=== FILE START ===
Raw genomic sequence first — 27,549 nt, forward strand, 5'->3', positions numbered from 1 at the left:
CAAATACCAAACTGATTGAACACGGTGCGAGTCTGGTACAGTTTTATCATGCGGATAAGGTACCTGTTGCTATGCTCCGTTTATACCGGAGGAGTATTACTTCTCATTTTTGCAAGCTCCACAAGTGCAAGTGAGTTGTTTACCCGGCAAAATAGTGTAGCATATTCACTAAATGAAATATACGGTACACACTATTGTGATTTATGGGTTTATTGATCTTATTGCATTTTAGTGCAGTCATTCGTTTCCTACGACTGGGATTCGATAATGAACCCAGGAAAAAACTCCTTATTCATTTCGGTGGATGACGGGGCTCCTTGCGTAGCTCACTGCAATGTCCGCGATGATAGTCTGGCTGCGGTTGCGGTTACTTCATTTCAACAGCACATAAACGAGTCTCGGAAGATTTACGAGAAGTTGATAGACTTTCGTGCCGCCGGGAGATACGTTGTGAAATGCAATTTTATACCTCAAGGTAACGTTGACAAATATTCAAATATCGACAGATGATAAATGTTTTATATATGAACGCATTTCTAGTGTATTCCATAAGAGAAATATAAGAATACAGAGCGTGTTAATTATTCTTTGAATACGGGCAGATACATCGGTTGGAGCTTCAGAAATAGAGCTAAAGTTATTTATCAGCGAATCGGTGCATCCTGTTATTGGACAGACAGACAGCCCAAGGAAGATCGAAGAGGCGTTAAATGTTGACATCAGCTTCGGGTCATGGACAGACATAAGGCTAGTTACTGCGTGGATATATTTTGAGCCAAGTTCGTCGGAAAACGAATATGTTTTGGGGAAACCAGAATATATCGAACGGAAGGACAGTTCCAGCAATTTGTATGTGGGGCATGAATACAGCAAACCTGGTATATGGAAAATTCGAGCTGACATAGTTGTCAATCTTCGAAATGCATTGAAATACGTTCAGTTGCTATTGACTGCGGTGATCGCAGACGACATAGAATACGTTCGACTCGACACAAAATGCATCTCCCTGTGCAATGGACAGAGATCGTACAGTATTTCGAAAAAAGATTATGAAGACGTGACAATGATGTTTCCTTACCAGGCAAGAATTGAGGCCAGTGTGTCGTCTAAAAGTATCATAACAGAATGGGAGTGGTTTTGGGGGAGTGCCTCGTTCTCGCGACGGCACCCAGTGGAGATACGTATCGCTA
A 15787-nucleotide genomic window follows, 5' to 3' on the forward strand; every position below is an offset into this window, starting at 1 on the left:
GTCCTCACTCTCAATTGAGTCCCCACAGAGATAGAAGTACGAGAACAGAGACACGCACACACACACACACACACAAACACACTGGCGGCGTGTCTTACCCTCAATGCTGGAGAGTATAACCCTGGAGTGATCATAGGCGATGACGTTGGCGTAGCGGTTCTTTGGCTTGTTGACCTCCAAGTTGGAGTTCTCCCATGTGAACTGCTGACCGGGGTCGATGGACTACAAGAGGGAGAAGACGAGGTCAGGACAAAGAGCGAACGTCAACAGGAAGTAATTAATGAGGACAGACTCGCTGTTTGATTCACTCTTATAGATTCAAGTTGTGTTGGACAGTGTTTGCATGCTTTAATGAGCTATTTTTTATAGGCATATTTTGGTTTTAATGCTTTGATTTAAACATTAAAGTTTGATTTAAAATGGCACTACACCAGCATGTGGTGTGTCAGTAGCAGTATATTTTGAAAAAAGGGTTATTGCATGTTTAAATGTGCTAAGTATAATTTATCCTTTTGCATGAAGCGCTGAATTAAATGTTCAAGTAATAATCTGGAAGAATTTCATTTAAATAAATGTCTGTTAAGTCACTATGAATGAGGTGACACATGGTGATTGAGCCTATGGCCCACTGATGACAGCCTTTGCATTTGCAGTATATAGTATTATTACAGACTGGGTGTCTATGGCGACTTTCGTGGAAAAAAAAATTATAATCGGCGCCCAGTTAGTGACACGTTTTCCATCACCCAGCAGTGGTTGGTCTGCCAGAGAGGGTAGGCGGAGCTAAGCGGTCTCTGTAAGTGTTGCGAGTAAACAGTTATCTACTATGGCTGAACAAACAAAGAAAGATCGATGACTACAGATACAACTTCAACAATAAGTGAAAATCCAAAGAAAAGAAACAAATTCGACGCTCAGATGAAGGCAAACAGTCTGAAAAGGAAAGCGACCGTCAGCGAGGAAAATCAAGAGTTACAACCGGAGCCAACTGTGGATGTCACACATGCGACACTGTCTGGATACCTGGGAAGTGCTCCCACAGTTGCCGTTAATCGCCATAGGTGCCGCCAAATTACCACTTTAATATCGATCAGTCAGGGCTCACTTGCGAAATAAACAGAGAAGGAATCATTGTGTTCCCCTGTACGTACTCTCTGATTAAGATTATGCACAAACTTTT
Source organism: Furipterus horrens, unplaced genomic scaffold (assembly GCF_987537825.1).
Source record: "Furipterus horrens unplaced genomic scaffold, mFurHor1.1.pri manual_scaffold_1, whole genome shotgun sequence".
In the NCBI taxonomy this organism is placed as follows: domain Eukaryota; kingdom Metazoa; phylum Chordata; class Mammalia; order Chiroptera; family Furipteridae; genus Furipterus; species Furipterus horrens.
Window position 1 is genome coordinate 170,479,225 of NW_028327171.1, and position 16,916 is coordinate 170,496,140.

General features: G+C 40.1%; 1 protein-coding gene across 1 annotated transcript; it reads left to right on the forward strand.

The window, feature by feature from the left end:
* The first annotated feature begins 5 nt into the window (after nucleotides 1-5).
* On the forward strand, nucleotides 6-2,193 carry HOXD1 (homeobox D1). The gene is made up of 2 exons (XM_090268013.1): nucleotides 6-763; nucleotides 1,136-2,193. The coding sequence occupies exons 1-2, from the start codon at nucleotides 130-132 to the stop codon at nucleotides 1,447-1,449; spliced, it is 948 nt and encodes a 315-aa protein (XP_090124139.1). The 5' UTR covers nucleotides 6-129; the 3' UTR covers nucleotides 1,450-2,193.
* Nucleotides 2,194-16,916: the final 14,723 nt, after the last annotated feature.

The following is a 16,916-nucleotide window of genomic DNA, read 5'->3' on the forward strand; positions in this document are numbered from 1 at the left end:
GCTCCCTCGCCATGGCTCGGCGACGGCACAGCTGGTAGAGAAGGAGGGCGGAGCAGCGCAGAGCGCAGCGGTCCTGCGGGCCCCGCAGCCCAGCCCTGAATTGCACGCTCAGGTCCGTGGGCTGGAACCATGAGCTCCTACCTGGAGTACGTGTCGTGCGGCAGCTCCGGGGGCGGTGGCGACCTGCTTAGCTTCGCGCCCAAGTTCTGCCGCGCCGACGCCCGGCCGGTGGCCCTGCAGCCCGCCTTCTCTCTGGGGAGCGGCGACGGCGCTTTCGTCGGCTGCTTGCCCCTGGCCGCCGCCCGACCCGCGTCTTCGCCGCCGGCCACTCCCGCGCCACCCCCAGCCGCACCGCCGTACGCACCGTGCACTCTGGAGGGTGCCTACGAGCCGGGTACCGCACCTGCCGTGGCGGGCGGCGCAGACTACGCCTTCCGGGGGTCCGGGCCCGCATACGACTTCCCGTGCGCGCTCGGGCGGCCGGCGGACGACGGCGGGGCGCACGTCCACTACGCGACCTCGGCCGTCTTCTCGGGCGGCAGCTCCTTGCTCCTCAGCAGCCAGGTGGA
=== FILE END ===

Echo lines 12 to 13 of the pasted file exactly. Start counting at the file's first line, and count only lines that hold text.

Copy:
* On the forward strand, nucleotides 6-2,193 carry HOXD1 (homeobox D1). The gene is made up of 2 exons (XM_090268013.1): nucleotides 6-763; nucleotides 1,136-2,193. The coding sequence occupies exons 1-2, from the start codon at nucleotides 130-132 to the stop codon at nucleotides 1,447-1,449; spliced, it is 948 nt and encodes a 315-aa protein (XP_090124139.1). The 5' UTR covers nucleotides 6-129; the 3' UTR covers nucleotides 1,450-2,193.
* Nucleotides 2,194-16,916: the final 14,723 nt, after the last annotated feature.